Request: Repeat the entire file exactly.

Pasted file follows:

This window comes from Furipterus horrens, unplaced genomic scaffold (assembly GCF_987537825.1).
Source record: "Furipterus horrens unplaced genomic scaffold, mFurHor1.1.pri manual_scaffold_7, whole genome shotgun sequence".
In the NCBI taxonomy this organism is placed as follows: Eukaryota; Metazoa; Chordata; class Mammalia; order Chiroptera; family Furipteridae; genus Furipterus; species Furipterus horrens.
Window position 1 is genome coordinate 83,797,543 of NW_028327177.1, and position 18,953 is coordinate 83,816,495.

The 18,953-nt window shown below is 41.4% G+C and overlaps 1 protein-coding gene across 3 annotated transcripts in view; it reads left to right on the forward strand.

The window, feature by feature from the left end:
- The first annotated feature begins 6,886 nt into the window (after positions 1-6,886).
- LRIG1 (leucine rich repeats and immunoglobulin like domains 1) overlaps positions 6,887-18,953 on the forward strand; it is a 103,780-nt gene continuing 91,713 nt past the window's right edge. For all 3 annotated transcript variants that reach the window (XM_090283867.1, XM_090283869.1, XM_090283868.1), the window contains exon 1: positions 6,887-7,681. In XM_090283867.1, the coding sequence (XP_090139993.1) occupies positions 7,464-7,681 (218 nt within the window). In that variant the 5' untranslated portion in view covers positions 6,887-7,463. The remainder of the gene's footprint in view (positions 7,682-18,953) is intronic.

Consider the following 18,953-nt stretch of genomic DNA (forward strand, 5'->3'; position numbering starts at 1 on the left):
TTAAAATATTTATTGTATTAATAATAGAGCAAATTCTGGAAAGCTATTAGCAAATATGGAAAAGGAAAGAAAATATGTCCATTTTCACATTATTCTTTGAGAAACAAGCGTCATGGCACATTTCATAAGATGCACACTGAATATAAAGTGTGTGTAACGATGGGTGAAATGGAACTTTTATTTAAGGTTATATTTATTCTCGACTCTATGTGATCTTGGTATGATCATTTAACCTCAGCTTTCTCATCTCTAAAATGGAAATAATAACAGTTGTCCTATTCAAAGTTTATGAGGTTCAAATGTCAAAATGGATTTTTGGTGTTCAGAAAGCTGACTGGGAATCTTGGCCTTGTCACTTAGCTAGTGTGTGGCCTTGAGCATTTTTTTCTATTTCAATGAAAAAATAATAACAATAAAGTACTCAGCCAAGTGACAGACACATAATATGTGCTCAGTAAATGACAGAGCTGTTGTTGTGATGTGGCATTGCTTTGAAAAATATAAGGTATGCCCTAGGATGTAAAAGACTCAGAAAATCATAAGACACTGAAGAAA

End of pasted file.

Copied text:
This window comes from Furipterus horrens, unplaced genomic scaffold (assembly GCF_987537825.1).
Source record: "Furipterus horrens unplaced genomic scaffold, mFurHor1.1.pri manual_scaffold_7, whole genome shotgun sequence".
In the NCBI taxonomy this organism is placed as follows: Eukaryota; Metazoa; Chordata; class Mammalia; order Chiroptera; family Furipteridae; genus Furipterus; species Furipterus horrens.
Window position 1 is genome coordinate 83,797,543 of NW_028327177.1, and position 18,953 is coordinate 83,816,495.

The 18,953-nt window shown below is 41.4% G+C and overlaps 1 protein-coding gene across 3 annotated transcripts in view; it reads left to right on the forward strand.

The window, feature by feature from the left end:
- The first annotated feature begins 6,886 nt into the window (after positions 1-6,886).
- LRIG1 (leucine rich repeats and immunoglobulin like domains 1) overlaps positions 6,887-18,953 on the forward strand; it is a 103,780-nt gene continuing 91,713 nt past the window's right edge. For all 3 annotated transcript variants that reach the window (XM_090283867.1, XM_090283869.1, XM_090283868.1), the window contains exon 1: positions 6,887-7,681. In XM_090283867.1, the coding sequence (XP_090139993.1) occupies positions 7,464-7,681 (218 nt within the window). In that variant the 5' untranslated portion in view covers positions 6,887-7,463. The remainder of the gene's footprint in view (positions 7,682-18,953) is intronic.

Consider the following 18,953-nt stretch of genomic DNA (forward strand, 5'->3'; position numbering starts at 1 on the left):
TTAAAATATTTATTGTATTAATAATAGAGCAAATTCTGGAAAGCTATTAGCAAATATGGAAAAGGAAAGAAAATATGTCCATTTTCACATTATTCTTTGAGAAACAAGCGTCATGGCACATTTCATAAGATGCACACTGAATATAAAGTGTGTGTAACGATGGGTGAAATGGAACTTTTATTTAAGGTTATATTTATTCTCGACTCTATGTGATCTTGGTATGATCATTTAACCTCAGCTTTCTCATCTCTAAAATGGAAATAATAACAGTTGTCCTATTCAAAGTTTATGAGGTTCAAATGTCAAAATGGATTTTTGGTGTTCAGAAAGCTGACTGGGAATCTTGGCCTTGTCACTTAGCTAGTGTGTGGCCTTGAGCATTTTTTTCTATTTCAATGAAAAAATAATAACAATAAAGTACTCAGCCAAGTGACAGACACATAATATGTGCTCAGTAAATGACAGAGCTGTTGTTGTGATGTGGCATTGCTTTGAAAAATATAAGGTATGCCCTAGGATGTAAAAGACTCAGAAAATCATAAGACACTGAAGAAA